Sunday, January 24, 2010

The Book of Fires by Jane Borodale

book cover

The Book of Fires
by Jane Borodale

Hardback: 368 pages
Publisher: Viking
First Released: 2010

Source: Review copy from publisher.

Back Cover Description:
It is 1752. Winter is approaching, and two secrets--an unwanted pregnancy and a theft--drive seventeen-year-old Agnes Trussel to run away from her home in rural Sussex. Lost and frightened as night descends on the menacing streets of London, she is drawn to a curious sign depicting a man holding a star. It is the home of Mr. J. Blacklock, a brooding fireworks maker who is grieving for his recently deceased wife. He hires Agnes as his apprentice, and as she learns to make rockets, portfires, and fiery rain, she slowly gains the laconic Blacklock's trust. He initiates her into his peculiar art and sparks in her a shared obsession for creating the most spectacular fireworks the world has ever seen.

But her condition is becoming harder to conceal, and through it all, the clock is ticking--for Agnes's secret will not stay hidden forever. Soon she meets Cornelius Soul, seller of gunpowder, and she conceives of a plan that could save her. But why does Blacklock so vehemently disapprove of Mr. Soul? And what is Blacklock hiding from her? Could he be on the brink of a discovery that will change pyrotechny forever? A summer storm is brewing--but Agnes has no idea that her mysterious mentor has been watching her and hatching plans of his own.

The Book of Fires vividly evokes a dark bygone world and paints a portrait of 1750s London that is unforgettable, from the grimy streets to the inner workings of a household where little is as it seems. Beautifully written, complex, and layered, The Book of Fires is a captivating debut of fireworks, redemption, and the strange alchemy that will forever change the fortunes of a young woman once bound for ruin.

The Book of Fires is a richly detail historical set in England in 1752-53. It's clear that the author did her research, and the details of 18th century life and firework making brought the world alive in my imagination. However, at times this turned into a very pleasant "how they did it" historical lesson that didn't move the plot forward and so slowed the pace. History-lovers won't care, but others might find these spots boring.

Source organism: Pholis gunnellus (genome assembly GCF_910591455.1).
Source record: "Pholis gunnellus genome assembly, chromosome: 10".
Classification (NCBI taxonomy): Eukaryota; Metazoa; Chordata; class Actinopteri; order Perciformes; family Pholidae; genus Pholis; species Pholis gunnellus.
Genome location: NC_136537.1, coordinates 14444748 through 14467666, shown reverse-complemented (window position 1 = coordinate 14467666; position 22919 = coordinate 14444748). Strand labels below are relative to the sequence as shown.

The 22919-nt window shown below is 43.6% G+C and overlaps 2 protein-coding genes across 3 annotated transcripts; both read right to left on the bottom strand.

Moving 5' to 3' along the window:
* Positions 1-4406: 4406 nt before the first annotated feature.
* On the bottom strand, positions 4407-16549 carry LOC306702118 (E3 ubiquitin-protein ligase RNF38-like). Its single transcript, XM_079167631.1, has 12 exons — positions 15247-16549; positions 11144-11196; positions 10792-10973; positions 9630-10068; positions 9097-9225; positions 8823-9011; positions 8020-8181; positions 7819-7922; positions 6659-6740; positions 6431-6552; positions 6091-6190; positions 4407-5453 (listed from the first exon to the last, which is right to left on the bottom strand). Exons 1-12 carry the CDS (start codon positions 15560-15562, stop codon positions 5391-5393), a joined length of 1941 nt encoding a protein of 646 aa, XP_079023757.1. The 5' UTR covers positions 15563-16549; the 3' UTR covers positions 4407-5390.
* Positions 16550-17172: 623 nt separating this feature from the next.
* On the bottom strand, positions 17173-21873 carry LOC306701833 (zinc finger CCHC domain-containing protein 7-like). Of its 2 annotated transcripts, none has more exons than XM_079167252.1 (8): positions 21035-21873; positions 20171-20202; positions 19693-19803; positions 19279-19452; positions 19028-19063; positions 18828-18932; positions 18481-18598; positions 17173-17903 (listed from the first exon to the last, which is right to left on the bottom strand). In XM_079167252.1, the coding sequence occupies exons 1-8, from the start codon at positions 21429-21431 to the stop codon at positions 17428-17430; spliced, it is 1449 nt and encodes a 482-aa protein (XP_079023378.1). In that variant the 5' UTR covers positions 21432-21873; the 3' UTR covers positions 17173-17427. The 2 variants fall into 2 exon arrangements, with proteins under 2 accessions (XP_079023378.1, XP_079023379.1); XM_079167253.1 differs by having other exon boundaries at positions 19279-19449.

I didn't particularly like the characters, but they were complex. I felt sympathy for Agnes. I did want to know what happened to the characters, and what happened was well-written, interesting, and not always expected.

The novel was written in present tense ("I see" vs "I saw"). Actually, the first chapter jumped around between tenses ("I see" to "I saw" to "I am seeing"), and there were so many "is" and "am" used (partly due to a number of passive sentences) that I found it distracting. However, in chapter two, these problems quickly disappeared and the story settled down into a very readable present tense.

One nit-pick: The author used a lot of "I see that" and even a number of "I smell" and "I hear" that could have been cut without harming the sentence. At the beginning, there were sometimes so many of these "I see that" used that I felt like Agnes thought I was a blind traveling companion rather than feeling immersed in her viewpoint. Again, this problem (mostly) disappeared as the book went on.

There was a rape scene--only a paragraph long and not graphic. There was a minor amount of cursing and swearing. Overall, I'd recommend this book to those interested in learning more about fireworks and 18th century London life in the form of an interesting novel.

If you've read this book, what do you think about it? I'd be honored if you wrote your own opinion of the book in the comments.

Excerpt from Chapter One
There is a regular rasp of a blade on a stone as he sharpens the knives. The blade makes a shuddery, tight noise that I feel in my teeth. It's November, and today is the day that we kill the pig.

I am inside the house, bending over the hearth. I lay pieces of dry elm and bark over the embers and they begin to kindle as the fire takes. A warm fungus smell rises up and the logs bubble juices and resin. The fed flames spit and crackle, colored jets hissing out wet. A column of thick smoke pours rapidly up the chimney and out into the sky like a gray liquid into milk. I hang the bellows from the strap and straighten up. Fire makes me feel good. Burning things into ash and nothingness makes my purpose seem clearer.

When I stand back, I see that the kitchen is full of smoke. My mother is busy and short of breath, flustering between the trestles and the fireside, two blotches of color rising on her cheekbones. This fire must be a roasting blaze, one of the hottest of the year. It has to heat the biggest pots brimful with boiling water to scald the pigskin, and later will simmer the barley and puddings, fatty blood and grain packed into the washed guts, moving cleanly around in the cauldron of water. I go to the door and step out into the yard to fetch more wood.

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